Beyond the Battlefield: One Story of a Military Nurse
Becoming a military nurse was far from a surprising choice for Lt. Col. Kathy Spangler, chief of inpatient nursing services for Evans Army Community Hospital in Ft. Carson, Colo. The daughter of a 30-year Air Force veteran, the military had always been a part of her life.
Not only that, but Spangler’s grandmother spent her career as a nurse and used to regale her granddaughter with stories of service and sacrifice. So, when the ROTC recruiters came to her high school in 1991, she was intrigued by the opportunity to combine her interest in healthcare with her desire to go to college.
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The road to a career as a military nurse
For Spangler the deal was simple: four years of college education in exchange for four years of active duty. She never anticipated that it would become a career.
After completing her BSN in 1996, Spangler patiently awaited an opportunity to put her skills to use in action while fine tuning her trade on Army bases from Washington, D.C. to Germany. Then, in September 2001, the unthinkable happened. Terrorists attacked targets in New York City, Washington D.C. and Pennsylvania and, on Oct. 7, President George W. Bush declared the United States at war with the Taliban and al-Qaeda militants in Afghanistan.
Spangler continued to serve on bases throughout the world until 2010, when she received her first order to deploy to Afghanistan. By that time the war had become a distant memory for many, but for Spangler, it had only just begun.
Nursing at a time of war
Now a wife and a mother of three, Spangler and her husband – also a officer in the Army – both packed up their things and left their children with her parents in Virginia. They were deployed within months of each other. She recounts modestly that her parents were the real heroes – doing the work to care for her family while she was “just responsible for herself” during her deployment.
Spangler was stationed at Britain’s Camp Bastion, which is located northwest of Lashkar Gah in Afghanistan’s Helmand Province. Camp Bastion was operating as a Role 3 hospital during the war, which means that it provided resources for diagnosis, surgical and medical capabilities, preventive medicine, food inspection, dentistry and operational stress management.
Soldiers and civilians were flown in to Camp Bastion from the front lines with the goal of turning them around in 24 hours – no easy feat, considering many patients were covered in shrapnel or missing limbs. Challenges aside, Camp Bastion soon came to be regarded as the best military hospital in the world, boasting a 98 percent survival rate for patients.
Originally a British base, Camp Bastion houses and serves all North Atlantic Treaty Organization (NATO) forces in the region. So as a ‘head nurse’ there, Spangler cared for soldiers from all the Allied countries, in addition to U.S. soldiers and Afghan civilians.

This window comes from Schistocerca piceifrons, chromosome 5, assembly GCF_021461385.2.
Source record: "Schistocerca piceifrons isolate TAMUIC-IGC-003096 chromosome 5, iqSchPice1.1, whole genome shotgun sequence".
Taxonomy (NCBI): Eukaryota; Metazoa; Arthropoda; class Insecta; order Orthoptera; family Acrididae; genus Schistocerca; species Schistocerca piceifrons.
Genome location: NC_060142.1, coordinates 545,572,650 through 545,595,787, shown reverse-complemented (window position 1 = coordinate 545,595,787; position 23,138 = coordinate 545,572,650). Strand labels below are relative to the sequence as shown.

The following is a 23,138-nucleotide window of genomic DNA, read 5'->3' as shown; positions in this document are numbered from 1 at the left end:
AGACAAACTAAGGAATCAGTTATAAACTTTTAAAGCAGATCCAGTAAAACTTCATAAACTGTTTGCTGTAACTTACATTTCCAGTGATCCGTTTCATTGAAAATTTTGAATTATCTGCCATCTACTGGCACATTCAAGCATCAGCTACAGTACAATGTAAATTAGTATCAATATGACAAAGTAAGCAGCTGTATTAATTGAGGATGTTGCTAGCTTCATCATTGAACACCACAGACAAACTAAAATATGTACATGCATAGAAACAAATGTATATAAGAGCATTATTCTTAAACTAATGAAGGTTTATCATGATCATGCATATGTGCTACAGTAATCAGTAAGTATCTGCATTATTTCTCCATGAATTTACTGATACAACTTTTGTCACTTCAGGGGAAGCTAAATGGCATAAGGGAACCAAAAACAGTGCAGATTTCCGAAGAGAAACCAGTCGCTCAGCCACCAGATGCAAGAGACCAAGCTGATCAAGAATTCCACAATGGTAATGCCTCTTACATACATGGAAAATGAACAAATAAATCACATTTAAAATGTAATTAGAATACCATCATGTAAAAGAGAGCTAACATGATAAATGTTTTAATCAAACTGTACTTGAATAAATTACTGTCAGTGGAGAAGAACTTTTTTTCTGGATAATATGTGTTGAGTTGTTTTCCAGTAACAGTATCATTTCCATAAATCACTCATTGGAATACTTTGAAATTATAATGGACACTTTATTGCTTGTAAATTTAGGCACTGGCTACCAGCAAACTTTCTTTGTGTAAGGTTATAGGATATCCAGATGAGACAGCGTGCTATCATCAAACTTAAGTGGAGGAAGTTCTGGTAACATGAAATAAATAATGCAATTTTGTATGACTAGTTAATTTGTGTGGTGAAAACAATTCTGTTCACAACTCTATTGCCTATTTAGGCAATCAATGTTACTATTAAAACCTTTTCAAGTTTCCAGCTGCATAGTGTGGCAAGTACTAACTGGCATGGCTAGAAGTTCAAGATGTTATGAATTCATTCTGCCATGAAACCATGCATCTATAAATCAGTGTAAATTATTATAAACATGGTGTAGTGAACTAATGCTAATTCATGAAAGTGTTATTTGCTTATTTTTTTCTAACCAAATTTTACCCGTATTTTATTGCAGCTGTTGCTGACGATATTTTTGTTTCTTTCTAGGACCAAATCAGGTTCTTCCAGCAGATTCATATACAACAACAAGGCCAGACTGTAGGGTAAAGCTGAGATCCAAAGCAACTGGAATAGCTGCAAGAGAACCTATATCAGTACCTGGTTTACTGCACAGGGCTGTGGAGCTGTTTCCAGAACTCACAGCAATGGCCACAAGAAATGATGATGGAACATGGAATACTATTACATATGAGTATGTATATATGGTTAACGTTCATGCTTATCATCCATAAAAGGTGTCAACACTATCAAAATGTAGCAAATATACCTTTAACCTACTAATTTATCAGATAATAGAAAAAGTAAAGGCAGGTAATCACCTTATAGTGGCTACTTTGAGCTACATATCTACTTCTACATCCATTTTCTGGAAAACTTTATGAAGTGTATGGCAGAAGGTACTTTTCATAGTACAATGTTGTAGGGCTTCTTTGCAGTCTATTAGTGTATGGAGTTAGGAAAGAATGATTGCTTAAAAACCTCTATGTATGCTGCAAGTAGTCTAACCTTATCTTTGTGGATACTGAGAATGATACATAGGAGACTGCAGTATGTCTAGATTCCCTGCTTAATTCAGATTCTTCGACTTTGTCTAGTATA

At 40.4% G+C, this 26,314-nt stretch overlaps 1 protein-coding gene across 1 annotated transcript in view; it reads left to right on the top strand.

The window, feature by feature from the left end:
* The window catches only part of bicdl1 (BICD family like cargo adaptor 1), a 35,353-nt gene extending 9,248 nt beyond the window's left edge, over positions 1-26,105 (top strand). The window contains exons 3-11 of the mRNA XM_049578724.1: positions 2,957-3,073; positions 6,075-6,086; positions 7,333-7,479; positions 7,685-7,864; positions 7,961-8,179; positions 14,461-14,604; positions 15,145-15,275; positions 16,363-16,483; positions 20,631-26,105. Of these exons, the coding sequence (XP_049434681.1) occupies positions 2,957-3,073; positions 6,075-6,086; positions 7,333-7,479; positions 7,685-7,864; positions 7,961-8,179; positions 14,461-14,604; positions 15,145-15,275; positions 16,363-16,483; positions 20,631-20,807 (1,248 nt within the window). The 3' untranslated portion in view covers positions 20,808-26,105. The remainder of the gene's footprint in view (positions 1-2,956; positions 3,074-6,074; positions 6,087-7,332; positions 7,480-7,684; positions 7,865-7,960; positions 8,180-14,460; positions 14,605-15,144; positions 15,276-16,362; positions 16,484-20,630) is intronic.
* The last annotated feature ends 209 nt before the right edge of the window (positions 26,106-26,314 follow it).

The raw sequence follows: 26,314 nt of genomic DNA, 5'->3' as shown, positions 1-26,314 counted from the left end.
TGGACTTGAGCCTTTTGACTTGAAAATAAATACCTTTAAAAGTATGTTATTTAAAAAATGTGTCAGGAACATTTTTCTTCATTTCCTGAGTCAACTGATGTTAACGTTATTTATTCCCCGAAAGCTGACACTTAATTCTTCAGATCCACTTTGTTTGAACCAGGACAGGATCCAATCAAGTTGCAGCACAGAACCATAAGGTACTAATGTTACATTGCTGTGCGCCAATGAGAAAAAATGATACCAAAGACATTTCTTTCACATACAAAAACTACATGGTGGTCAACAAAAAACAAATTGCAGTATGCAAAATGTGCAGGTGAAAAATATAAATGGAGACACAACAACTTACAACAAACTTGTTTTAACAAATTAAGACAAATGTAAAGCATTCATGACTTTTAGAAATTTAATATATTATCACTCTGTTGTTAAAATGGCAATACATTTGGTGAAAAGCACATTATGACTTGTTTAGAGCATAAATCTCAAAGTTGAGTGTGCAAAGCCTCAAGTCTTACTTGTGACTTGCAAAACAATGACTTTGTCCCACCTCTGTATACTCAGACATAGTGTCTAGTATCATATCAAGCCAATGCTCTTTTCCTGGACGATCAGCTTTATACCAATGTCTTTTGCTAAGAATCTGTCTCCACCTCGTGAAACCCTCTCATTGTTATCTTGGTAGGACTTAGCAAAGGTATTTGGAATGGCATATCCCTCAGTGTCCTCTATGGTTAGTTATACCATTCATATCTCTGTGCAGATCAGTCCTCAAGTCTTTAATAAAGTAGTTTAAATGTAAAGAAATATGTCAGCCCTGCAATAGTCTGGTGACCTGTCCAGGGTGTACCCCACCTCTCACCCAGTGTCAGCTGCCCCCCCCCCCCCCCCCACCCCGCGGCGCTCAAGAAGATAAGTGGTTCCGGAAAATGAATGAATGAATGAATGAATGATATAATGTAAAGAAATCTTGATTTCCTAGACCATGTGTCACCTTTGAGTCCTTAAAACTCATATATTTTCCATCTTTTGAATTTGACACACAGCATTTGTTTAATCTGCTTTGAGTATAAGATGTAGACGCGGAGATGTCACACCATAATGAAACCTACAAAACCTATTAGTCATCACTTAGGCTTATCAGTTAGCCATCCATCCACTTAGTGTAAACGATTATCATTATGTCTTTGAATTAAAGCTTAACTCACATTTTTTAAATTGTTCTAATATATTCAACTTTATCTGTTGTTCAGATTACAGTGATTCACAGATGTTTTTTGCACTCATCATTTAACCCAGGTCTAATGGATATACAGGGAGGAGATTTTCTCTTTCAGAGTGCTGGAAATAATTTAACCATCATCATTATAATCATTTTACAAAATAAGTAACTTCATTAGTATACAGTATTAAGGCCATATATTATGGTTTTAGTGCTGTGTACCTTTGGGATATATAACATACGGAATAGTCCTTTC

Spangler has been astounded throughout her career at how medical personnel band together under pressure without regard to rank or title. When a suicide bomber caused mass casualties in January 2011, the hospital was flooded with injured patients. “It was like a scene from [the 1970s television show] MASH, one helicopter landing after the other.”
At one point amidst the chaos, a triage medic directed her to drop the limb she had just removed into an orange bucket to clear her work space. Later on, Spangler recalls, it seemed absurd that this man’s leg was being discarded like a used paper towel, but the medic was just doing his job like everyone else. The bucket was the only receptacle available.
Unlike working in a traditional Western hospital, when urgent situations occur in a war zone, you do what you can with what you have. You cannot request an overnight FedEx of missing supplies or assistance from a neighboring hospital. Instead, Spangler says, you often have to “MacGyver” equipment together to solve your problem.
She recalls one soldier that came in with a tumor on his prostate. He needed bladder irrigation and since the hospital’s primary focus was trauma, the proper equipment was not readily available. Spangler re-engineered blood tubing to function as a two-way bladder irrigation system until he could reach a hospital in the U.S. The procedure may not have been ideal, but it ultimately saved his life.
Training to be a leader
Experiences like these are what built Spangler into the nurse she is today. The friends that she met in the military became like family and also “made her a better person.” Recalling the countless places and obstacles that she has seen, she contends that the exposure has not only enhanced her skills as a nurse, but has given her the tools to be a leader in healthcare.
Being a military nurse exposes a person to a diversity of experiences, says Spangler. These experiences are a major point of differentiation for would-be military nurses applying for civilian jobs.
Spangler closes with a single thought: “My number one mission is to take care of America’s sons and daughters.” For her, military service provides her with the best opportunity to complete that mission.
To learn more…
Spangler’s Army career began with the ROTC, but that is not the only option for starting a career as a military nurse. Nurses that have already completed a bachelor’s of science in nursing (BSN) can join as an officer and licensed practical nurses (LPNs) can begin their service on the enlisted side.
Military nursing is also just one of many career options for a nurse. Whether you are an LPN, RN or BSN, there are many exciting opportunities from cruise ships to corrections. One thing is for sure, it’s a very interesting time to pursue a career as a nurse. If you are wondering whether a degree in nursing may be right for you, find out what helped some past student’s decide to pursue a nursing degree.